Deniz polisinden Adalar çevresinde 'deniz taksi' denetimi

Across the 56 developed and developing economies surveyed, the number of adults owning $1 million or more is expected to grow. This global trend is a testament to the evolving wealth landscape between 2023 and 2028. 

Gains will be led by tech powerhouse Taiwan, where the number of millionaires is set to jump 47 percent due to the booming microchip industry and a rise in wealthy foreigner immigration. That growth was followed by Turkey (43 percent), Kazakhstan (37 percent), Indonesia (32 percent), and Japan (28 percent). Thus, the number of dollar millionaires in Turkey, which was 60 thousand 787 at the end of 2023, is expected to rise to 87 thousand 77 in 2028.

"On the upside, Türkiye stands out with a staggering growth of over 157 percent in wealth per adult between 2022 and 2023, leaving all other nations far behind. The closest are Qatar and Russia with an increase close to 20 percent, followed by South Africa with just over 16 percent and Israel with 14 percent" read the report.

Paul Donovan, chief economist at UBS Global Wealth Management, said that the U.K. currently has the third-highest number of dollar millionaires in the world, which he called “far more ... than it deserves to have as an economy.”

He added that countries such as France and Italy, where the number of millionaires is set to rise 16 percent and 9 percent, respectively, are seeing a more “natural” growth. In contrast, capital outflows would offset any U.K. growth due to various “push and pull” factors.

He said this is partly due to natural shifts in wealth distribution as the global economy undergoes structural changes and capital moves around the world.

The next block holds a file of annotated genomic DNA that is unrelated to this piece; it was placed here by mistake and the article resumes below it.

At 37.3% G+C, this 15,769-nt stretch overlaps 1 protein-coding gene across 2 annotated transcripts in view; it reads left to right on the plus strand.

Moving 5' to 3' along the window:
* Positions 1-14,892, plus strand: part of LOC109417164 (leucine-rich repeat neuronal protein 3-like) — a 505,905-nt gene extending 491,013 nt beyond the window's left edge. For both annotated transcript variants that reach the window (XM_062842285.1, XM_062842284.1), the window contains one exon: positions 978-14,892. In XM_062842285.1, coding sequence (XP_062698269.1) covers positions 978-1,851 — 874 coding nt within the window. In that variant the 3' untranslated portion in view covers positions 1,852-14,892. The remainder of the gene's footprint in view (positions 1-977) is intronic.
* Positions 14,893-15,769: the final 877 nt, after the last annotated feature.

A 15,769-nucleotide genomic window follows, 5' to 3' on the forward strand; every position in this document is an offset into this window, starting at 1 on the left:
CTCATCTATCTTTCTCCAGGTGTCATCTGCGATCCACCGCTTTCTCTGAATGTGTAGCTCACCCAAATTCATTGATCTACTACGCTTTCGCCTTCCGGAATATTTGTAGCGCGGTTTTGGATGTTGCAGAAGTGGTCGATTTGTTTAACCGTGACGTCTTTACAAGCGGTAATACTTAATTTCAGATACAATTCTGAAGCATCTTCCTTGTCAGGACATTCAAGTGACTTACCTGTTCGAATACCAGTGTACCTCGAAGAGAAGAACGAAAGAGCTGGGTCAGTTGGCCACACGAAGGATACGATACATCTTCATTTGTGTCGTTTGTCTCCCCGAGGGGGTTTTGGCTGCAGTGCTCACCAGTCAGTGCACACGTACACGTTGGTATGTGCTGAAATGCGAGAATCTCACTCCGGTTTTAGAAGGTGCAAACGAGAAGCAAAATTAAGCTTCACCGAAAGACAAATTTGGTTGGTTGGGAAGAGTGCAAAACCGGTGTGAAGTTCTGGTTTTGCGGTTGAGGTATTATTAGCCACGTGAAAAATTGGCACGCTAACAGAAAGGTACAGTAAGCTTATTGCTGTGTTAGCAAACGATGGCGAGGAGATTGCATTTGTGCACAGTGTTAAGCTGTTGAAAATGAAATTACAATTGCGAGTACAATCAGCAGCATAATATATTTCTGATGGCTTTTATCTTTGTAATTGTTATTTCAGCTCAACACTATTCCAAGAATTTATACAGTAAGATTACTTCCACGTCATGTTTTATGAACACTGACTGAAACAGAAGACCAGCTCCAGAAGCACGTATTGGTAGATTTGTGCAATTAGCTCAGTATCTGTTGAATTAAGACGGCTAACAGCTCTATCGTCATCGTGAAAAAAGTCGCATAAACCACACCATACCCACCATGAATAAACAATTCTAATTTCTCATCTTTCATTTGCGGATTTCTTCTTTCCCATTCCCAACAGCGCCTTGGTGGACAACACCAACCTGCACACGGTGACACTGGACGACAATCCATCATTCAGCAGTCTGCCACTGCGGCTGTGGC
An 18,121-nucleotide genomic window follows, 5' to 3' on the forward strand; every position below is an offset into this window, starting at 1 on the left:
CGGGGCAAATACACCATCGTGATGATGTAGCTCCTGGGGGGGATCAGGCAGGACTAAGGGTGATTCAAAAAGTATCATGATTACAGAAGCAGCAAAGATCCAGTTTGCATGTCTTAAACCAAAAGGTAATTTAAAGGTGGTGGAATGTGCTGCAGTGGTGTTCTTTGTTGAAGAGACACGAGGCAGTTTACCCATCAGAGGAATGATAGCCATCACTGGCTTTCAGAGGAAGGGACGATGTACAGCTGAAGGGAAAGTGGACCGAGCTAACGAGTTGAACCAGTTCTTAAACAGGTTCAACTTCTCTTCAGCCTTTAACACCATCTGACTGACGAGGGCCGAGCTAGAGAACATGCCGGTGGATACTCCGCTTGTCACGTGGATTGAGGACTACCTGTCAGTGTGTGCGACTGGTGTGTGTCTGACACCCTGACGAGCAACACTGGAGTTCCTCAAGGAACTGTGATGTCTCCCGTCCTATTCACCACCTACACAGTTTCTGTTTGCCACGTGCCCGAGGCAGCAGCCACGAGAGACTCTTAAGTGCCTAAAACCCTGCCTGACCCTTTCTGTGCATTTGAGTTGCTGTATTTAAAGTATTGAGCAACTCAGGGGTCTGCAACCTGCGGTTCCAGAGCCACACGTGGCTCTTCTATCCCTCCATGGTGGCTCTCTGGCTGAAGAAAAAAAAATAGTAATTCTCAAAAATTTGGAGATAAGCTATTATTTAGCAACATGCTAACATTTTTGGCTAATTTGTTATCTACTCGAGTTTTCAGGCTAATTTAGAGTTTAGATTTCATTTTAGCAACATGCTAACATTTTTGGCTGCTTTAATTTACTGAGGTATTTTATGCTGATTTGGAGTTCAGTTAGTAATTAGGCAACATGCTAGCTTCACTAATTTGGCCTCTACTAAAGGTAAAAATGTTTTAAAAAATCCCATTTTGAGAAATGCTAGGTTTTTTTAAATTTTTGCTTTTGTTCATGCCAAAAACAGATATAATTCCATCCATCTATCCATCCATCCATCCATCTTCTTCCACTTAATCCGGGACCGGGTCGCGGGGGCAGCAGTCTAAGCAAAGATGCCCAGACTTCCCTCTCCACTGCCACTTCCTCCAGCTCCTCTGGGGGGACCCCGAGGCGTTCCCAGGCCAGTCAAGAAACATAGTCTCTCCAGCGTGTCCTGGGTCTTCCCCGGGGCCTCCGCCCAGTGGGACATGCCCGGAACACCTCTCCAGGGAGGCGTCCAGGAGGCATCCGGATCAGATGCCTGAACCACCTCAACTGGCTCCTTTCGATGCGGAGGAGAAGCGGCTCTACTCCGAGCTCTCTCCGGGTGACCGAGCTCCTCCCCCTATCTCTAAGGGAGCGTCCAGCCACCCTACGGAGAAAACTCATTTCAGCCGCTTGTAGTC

Other factors contributing to the decline in the U.K.’s millionaire population include the country’s introduction of sanctions against Russia, which has led to a shift in wealthy Russians’ asset homes from London. Additionally, the constant search for low-tax locations by the ‘non-indigenous millionaire population’ is a significant factor, with Dubai and Singapore being popular choices.

“Some of these findings on individual wealth will come as no surprise to most readers, but others may be highly unexpected. Many people may not recognize their own country. They may feel like the reported growth or decline in wealth has passed them by without them noticing,” UBS said in the report.

That is because, in many countries, a rise in average wealth overlooks a sharp fall in median wealth — implying higher inequality, with wealth becoming more concentrated among the richest.

Of the roughly $83 trillion expected to be passed on over the next 20 to 25 years, UBS estimated $9 trillion would be transferred “intra-generationally”, or horizontally, to spouses. Due to average life expectancy and age gaps within couples, much of that great wealth transfer is set to go to women.

The preparation of the report was led by Paul Donovan, Chief Economist at UBS Global Wealth Management, Iqbal Khan, Co-Chairman of UBS Global Wealth Management and Head of UBS Asia Pacific, and Robert Karofsky, Co-Chairman of UBS Global Wealth Management and Head of UBS Americas.

Albania News Agency


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